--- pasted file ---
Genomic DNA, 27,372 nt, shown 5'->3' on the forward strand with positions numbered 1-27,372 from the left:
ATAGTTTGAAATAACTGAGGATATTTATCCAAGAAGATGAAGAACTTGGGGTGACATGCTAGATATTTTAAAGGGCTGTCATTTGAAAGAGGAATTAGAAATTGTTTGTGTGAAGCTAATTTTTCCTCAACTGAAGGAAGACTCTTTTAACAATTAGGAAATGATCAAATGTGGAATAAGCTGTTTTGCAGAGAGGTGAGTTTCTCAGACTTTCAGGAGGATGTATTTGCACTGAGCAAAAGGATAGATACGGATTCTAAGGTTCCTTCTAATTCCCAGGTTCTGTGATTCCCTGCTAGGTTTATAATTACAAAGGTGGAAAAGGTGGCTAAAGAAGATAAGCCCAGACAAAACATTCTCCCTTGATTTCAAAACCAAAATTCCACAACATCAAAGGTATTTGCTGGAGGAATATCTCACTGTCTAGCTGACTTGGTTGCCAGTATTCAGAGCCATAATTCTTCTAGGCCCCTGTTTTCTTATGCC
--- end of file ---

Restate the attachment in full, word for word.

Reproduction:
Genomic DNA, 27,372 nt, shown 5'->3' on the forward strand with positions numbered 1-27,372 from the left:
ATAGTTTGAAATAACTGAGGATATTTATCCAAGAAGATGAAGAACTTGGGGTGACATGCTAGATATTTTAAAGGGCTGTCATTTGAAAGAGGAATTAGAAATTGTTTGTGTGAAGCTAATTTTTCCTCAACTGAAGGAAGACTCTTTTAACAATTAGGAAATGATCAAATGTGGAATAAGCTGTTTTGCAGAGAGGTGAGTTTCTCAGACTTTCAGGAGGATGTATTTGCACTGAGCAAAAGGATAGATACGGATTCTAAGGTTCCTTCTAATTCCCAGGTTCTGTGATTCCCTGCTAGGTTTATAATTACAAAGGTGGAAAAGGTGGCTAAAGAAGATAAGCCCAGACAAAACATTCTCCCTTGATTTCAAAACCAAAATTCCACAACATCAAAGGTATTTGCTGGAGGAATATCTCACTGTCTAGCTGACTTGGTTGCCAGTATTCAGAGCCATAATTCTTCTAGGCCCCTGTTTTCTTATGCC